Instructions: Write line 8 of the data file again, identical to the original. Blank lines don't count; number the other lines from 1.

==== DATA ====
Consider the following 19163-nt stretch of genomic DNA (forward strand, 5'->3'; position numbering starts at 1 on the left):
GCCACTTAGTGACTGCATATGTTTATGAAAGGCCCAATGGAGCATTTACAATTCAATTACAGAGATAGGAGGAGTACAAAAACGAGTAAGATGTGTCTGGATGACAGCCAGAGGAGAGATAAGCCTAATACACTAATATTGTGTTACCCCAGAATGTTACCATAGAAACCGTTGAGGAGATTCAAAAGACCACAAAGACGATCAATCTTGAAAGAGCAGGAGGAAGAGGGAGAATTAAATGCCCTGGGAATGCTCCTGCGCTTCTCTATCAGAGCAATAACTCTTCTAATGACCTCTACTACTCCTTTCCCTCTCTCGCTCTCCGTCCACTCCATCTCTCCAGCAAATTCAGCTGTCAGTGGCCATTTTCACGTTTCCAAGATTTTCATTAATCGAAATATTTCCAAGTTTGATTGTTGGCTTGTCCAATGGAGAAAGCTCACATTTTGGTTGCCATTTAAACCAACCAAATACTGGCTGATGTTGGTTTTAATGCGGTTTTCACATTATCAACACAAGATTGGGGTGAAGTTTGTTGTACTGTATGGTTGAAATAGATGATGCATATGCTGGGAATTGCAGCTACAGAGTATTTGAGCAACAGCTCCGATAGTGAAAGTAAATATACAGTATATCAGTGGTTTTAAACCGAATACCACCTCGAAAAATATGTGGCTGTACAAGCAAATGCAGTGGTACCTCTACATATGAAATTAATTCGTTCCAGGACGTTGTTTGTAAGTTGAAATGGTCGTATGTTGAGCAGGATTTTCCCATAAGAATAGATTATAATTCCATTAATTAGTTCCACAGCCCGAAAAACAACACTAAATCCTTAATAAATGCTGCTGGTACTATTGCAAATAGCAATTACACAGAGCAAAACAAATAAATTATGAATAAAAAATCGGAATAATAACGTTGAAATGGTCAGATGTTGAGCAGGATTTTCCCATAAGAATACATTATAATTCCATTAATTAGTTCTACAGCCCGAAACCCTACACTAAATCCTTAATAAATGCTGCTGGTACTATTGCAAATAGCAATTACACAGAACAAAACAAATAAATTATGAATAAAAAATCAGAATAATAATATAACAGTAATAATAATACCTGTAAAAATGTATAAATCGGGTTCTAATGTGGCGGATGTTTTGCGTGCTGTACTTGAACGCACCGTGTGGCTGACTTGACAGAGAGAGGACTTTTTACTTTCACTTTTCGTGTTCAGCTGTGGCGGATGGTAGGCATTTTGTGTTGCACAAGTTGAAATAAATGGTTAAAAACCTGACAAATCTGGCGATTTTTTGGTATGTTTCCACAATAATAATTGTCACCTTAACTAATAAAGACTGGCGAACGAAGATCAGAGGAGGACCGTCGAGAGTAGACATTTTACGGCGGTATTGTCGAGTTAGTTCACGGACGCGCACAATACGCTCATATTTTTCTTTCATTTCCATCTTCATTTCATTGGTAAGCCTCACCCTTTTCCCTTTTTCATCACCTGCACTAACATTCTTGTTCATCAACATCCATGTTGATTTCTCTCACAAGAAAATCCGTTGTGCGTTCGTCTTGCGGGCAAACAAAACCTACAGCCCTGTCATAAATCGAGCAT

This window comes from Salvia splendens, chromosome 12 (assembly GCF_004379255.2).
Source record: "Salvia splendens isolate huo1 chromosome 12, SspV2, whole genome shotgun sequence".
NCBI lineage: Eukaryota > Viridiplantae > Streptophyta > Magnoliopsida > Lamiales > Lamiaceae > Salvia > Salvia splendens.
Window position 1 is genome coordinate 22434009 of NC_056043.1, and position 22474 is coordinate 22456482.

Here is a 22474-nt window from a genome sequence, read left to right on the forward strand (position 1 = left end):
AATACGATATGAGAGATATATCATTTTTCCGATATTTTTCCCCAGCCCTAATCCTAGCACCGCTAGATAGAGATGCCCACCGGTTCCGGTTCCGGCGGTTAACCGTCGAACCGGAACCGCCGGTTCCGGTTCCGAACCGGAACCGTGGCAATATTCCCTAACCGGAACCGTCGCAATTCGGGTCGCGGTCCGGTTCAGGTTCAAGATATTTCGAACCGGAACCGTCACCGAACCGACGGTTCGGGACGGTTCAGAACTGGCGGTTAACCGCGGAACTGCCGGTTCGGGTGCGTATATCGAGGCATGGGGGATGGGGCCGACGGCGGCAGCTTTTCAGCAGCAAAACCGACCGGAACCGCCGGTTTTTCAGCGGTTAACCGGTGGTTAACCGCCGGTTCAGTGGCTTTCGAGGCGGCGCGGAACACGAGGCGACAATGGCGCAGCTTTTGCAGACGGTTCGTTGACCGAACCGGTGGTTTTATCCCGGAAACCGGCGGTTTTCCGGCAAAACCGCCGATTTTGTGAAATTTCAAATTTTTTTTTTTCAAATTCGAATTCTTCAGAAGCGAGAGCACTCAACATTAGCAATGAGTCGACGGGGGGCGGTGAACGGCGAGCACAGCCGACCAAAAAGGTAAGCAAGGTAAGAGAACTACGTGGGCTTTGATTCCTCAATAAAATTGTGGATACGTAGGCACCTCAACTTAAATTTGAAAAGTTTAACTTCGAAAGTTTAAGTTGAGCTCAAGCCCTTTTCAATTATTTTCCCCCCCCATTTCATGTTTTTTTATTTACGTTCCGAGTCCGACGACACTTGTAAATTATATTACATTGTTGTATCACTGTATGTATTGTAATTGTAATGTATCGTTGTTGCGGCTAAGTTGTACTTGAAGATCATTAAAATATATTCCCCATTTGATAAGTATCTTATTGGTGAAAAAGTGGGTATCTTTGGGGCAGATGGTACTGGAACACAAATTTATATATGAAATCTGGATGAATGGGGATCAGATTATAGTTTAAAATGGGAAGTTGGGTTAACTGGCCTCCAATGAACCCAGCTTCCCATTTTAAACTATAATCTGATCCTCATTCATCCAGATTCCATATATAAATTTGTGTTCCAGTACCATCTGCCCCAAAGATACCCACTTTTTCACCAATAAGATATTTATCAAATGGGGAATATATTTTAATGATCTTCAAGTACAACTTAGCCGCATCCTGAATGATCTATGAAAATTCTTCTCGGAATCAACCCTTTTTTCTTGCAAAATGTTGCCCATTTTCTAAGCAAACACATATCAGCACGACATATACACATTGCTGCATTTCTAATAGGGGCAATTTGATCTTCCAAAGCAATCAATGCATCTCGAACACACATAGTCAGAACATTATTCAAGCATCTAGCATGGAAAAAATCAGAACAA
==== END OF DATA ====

AATACGATATGAGAGATATATCATTTTTCCGATATTTTTCCCCAGCCCTAATCCTAGCACCGCTAGATAGAGATGCCCACCGGTTCCGGTTCCGGCGGTTAACCGTCGAACCGGAACCGCCGGTTCCGGTTCCGAACCGGAACCGTGGCAATATTCCCTAACCGGAACCGTCGCAATTCGGGTCGCGGTCCGGTTCAGGTTCAAGATATTTCGAACCGGAACCGTCACCGAACCGACGGTTCGGGACGGTTCAGAACTGGCGGTTAACCGCGGAACTGCCGGTTCGGGTGCGTATATCGAGGCATGGGGGATGGGGCCGACGGCGGCAGCTTTTCAGCAGCAAAACCGACCGGAACCGCCGGTTTTTCAGCGGTTAACCGGTGGTTAACCGCCGGTTCAGTGGCTTTCGAGGCGGCGCGGAACACGAGGCGACAATGGCGCAGCTTTTGCAGACGGTTCGTTGACCGAACCGGTGGTTTTATCCCGGAAACCGGCGGTTTTCCGGCAAAACCGCCGATTTTGTGAAATTTCAAATTTTTTTTTTTCAAATTCGAATTCTTCAGAAGCGAGAGCACTCAACATTAGCAATGAGTCGACGGGGGGCGGTGAACGGCGAGCACAGCCGACCAAAAAGGTAAGCAAGGTAAGAGAACTACGTGGGCTTTGATTCCTCAATAAAATTGTGGATACGTAGGCACCTCAACTTAAATTTGAAAAGTTTAACTTCGAAAGTTTAAGTTGAGCTCAAGCCCTTTTCAATTATTTTCCCCCCCCATTTCATGTTTTTTTATTTACGTTCCGAGTCCGACGACACTTGTAAATTATATTACATTGTTGTATCACTGTATGTATTGTAATTGTAATGTATCGTTGTTGCGGCTAAGTTGTACTTGAAGATCATTAAAATATATTCCCCATTTGATAAGTATCTTATTGGTGAAAAAGTGGGTATCTTTGGGGCAGATGGTACTGGAACACAAATTTATATATGAAATCTGGATGAATGGGGATCAGATTATAGTTTAAAATGGGAAGTTGGGTTAACTGGCCTCCAATGAACCCAGCTTCCCATTTTAAACTATAATCTGATCCTCATTCATCCAGATTCCATATATAAATTTGTGTTCCAGTACCATCTGCCCCAAAGATACCCACTTTTTCACCAATAAGATATTTATCAAATGGGGAATATATTTTAATGATCTTCAAGTACAACTTAGCCGCATCCTGAATGATCTATGAAAATTCTTCTCGGAATCAACCCTTTTTTCTTGCAAAATGTTGCCCATTTTCTAAGCAAACACATATCAGCACGACATATACACATTGCTGCATTTCTAATAGGGGCAATTTGATCTTCCAAAGCAATCAATGCATCTCGAACACACATAGTCAGAACATTATTCAAGCATCTAGCATGGAAAAAATCAGAACAA